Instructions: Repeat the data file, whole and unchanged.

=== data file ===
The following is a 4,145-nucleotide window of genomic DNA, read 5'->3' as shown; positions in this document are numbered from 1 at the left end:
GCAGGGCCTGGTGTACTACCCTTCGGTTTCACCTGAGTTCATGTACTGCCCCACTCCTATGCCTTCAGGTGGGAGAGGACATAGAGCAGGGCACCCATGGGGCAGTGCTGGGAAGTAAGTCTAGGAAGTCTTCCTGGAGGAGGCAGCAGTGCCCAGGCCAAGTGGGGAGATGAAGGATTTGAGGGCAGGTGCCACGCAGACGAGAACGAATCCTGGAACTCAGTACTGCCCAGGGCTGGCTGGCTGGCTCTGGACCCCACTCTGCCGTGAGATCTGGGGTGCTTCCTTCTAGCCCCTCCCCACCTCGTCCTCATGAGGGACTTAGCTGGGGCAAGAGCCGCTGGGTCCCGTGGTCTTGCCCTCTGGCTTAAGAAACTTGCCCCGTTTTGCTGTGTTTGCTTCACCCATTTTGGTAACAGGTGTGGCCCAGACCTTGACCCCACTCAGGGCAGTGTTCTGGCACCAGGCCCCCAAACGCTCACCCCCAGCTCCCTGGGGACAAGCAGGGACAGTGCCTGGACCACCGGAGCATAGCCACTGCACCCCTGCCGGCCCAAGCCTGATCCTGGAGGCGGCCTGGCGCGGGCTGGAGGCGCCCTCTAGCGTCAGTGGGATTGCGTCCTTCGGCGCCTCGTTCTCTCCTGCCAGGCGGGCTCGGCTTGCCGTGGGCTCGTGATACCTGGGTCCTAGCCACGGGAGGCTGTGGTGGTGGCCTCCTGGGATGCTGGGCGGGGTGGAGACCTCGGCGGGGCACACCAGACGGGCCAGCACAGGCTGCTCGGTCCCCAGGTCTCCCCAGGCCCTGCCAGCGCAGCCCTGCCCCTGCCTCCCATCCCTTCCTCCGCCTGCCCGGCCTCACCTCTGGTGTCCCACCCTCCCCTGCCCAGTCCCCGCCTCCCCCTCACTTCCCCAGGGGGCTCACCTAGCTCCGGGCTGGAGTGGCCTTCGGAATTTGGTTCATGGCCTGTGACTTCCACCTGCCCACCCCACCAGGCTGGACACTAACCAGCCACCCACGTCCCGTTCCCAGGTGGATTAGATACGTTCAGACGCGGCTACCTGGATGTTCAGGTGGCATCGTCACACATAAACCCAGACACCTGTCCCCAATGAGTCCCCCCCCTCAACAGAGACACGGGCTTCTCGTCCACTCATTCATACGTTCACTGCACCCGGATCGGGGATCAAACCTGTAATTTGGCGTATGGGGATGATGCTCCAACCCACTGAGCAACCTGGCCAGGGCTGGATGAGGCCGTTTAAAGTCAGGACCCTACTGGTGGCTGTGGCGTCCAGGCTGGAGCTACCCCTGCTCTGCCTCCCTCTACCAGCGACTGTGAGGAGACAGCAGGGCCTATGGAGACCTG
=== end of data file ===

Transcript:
The following is a 4,145-nucleotide window of genomic DNA, read 5'->3' as shown; positions in this document are numbered from 1 at the left end:
GCAGGGCCTGGTGTACTACCCTTCGGTTTCACCTGAGTTCATGTACTGCCCCACTCCTATGCCTTCAGGTGGGAGAGGACATAGAGCAGGGCACCCATGGGGCAGTGCTGGGAAGTAAGTCTAGGAAGTCTTCCTGGAGGAGGCAGCAGTGCCCAGGCCAAGTGGGGAGATGAAGGATTTGAGGGCAGGTGCCACGCAGACGAGAACGAATCCTGGAACTCAGTACTGCCCAGGGCTGGCTGGCTGGCTCTGGACCCCACTCTGCCGTGAGATCTGGGGTGCTTCCTTCTAGCCCCTCCCCACCTCGTCCTCATGAGGGACTTAGCTGGGGCAAGAGCCGCTGGGTCCCGTGGTCTTGCCCTCTGGCTTAAGAAACTTGCCCCGTTTTGCTGTGTTTGCTTCACCCATTTTGGTAACAGGTGTGGCCCAGACCTTGACCCCACTCAGGGCAGTGTTCTGGCACCAGGCCCCCAAACGCTCACCCCCAGCTCCCTGGGGACAAGCAGGGACAGTGCCTGGACCACCGGAGCATAGCCACTGCACCCCTGCCGGCCCAAGCCTGATCCTGGAGGCGGCCTGGCGCGGGCTGGAGGCGCCCTCTAGCGTCAGTGGGATTGCGTCCTTCGGCGCCTCGTTCTCTCCTGCCAGGCGGGCTCGGCTTGCCGTGGGCTCGTGATACCTGGGTCCTAGCCACGGGAGGCTGTGGTGGTGGCCTCCTGGGATGCTGGGCGGGGTGGAGACCTCGGCGGGGCACACCAGACGGGCCAGCACAGGCTGCTCGGTCCCCAGGTCTCCCCAGGCCCTGCCAGCGCAGCCCTGCCCCTGCCTCCCATCCCTTCCTCCGCCTGCCCGGCCTCACCTCTGGTGTCCCACCCTCCCCTGCCCAGTCCCCGCCTCCCCCTCACTTCCCCAGGGGGCTCACCTAGCTCCGGGCTGGAGTGGCCTTCGGAATTTGGTTCATGGCCTGTGACTTCCACCTGCCCACCCCACCAGGCTGGACACTAACCAGCCACCCACGTCCCGTTCCCAGGTGGATTAGATACGTTCAGACGCGGCTACCTGGATGTTCAGGTGGCATCGTCACACATAAACCCAGACACCTGTCCCCAATGAGTCCCCCCCCTCAACAGAGACACGGGCTTCTCGTCCACTCATTCATACGTTCACTGCACCCGGATCGGGGATCAAACCTGTAATTTGGCGTATGGGGATGATGCTCCAACCCACTGAGCAACCTGGCCAGGGCTGGATGAGGCCGTTTAAAGTCAGGACCCTACTGGTGGCTGTGGCGTCCAGGCTGGAGCTACCCCTGCTCTGCCTCCCTCTACCAGCGACTGTGAGGAGACAGCAGGGCCTATGGAGACCTG